To Get the Best Cut, Should Your Hair Be Wet or Dry?

For some hair types, wet could lead to a disaster 'do.

Every visit to the salon generally goes like this: You consult with the stylist, they take you into the back and wash your hair, then you come back to the chair and get your hair cut. Sound familiar? So when PopSugar recently shared that celebrity stylist Jon Reyman said you should never get your hair cut wet, we were surprised — after all, the majority of haircuts are performed on wet hair.

His reasoning was simple: You don't wear your hair wet, so why should you get it cut wet? "A good haircut needs to look good straight, wavy, up, down," Reyman said. "[So] if your hair looks excellent smooth and straight, it's going to look excellent styled in a number of ways."

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Reyman's explanation makes sense, but does this mean we've been getting our hair cut incorrectly all along? To find out, we decided to ask another pro. And boy are we happy we did. Donna Tripodi, master stylist at Eva Scrivo Salon in New York City, says that it really depends on your hair type. "Hair can stretch up to 50 percent past where it naturally falls when wet, so your stylist should take into consideration where the shrinkage will be," she says. Note: This is especially true if you have curly hair.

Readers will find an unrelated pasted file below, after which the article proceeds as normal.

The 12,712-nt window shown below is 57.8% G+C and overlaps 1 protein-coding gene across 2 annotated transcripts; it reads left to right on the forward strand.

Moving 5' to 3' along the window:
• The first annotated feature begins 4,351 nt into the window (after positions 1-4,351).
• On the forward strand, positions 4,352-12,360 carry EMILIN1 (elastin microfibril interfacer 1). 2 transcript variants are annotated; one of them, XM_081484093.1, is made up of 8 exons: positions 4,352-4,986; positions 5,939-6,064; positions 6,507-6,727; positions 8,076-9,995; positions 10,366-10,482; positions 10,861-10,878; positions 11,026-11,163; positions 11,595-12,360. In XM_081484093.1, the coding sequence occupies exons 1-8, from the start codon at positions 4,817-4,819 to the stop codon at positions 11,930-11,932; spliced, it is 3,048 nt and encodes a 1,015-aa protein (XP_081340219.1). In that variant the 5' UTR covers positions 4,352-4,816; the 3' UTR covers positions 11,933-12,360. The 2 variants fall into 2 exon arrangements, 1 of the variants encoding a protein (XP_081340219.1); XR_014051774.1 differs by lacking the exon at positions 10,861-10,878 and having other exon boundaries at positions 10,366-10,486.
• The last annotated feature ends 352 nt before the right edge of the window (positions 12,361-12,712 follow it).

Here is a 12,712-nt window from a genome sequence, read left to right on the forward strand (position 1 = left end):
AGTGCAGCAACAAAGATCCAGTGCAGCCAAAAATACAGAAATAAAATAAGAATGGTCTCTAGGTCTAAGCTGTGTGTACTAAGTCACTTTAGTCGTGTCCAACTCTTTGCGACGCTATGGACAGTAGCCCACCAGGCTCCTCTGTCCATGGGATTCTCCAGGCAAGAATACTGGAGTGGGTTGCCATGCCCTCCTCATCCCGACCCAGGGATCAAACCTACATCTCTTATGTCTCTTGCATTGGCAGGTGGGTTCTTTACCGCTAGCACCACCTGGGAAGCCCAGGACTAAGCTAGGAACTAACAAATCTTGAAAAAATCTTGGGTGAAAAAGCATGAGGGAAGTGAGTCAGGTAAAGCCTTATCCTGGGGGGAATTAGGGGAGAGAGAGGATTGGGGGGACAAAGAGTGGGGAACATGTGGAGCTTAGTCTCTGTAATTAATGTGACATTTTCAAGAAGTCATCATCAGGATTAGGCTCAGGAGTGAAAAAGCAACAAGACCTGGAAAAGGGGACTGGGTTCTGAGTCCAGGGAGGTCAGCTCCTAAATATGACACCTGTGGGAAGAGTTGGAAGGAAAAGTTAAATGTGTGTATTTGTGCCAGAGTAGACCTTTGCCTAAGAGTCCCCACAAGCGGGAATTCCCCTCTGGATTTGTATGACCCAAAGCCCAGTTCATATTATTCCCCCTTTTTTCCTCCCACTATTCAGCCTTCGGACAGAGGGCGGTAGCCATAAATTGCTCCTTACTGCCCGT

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For most textures, Tripodi actually recommends trimming hair while it's slightly damp. "If it's towel-dried and a lot of moisture is taken out of the hair, but you can still see its natural texture, that's a generally good time to cut it," she explains. "If you start combing through and cutting the traditional way on dry curls, you can actually alter the natural texture."

Fine hair is the only hair type that she absolutely says should be cut dry. "When fine hair is wet, it doesn't seem as thick — in fact, it may look like a quarter the amount of hair as when it's dry," Tripodi explains. "If it's wet, you might wind up taking more hair off than you need to cut."

The takeaway? It's personal. Know your hair and do your research to find a stylist who you can trust to help you determine the best technique for your mane.

From: GoodHousekeeping
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